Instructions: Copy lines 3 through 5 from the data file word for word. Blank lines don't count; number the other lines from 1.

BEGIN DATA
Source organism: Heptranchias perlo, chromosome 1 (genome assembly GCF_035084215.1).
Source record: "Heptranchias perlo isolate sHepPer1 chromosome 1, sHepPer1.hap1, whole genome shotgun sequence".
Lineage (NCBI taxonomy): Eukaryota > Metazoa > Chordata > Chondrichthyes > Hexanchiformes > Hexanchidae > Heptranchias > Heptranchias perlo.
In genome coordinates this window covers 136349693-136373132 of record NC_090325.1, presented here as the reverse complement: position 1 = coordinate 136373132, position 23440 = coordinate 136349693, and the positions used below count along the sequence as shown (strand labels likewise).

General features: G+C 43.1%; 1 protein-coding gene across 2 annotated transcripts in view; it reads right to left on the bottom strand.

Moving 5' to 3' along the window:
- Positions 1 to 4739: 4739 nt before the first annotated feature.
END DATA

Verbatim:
Lineage (NCBI taxonomy): Eukaryota > Metazoa > Chordata > Chondrichthyes > Hexanchiformes > Hexanchidae > Heptranchias > Heptranchias perlo.
In genome coordinates this window covers 136349693-136373132 of record NC_090325.1, presented here as the reverse complement: position 1 = coordinate 136373132, position 23440 = coordinate 136349693, and the positions used below count along the sequence as shown (strand labels likewise).

General features: G+C 43.1%; 1 protein-coding gene across 2 annotated transcripts in view; it reads right to left on the bottom strand.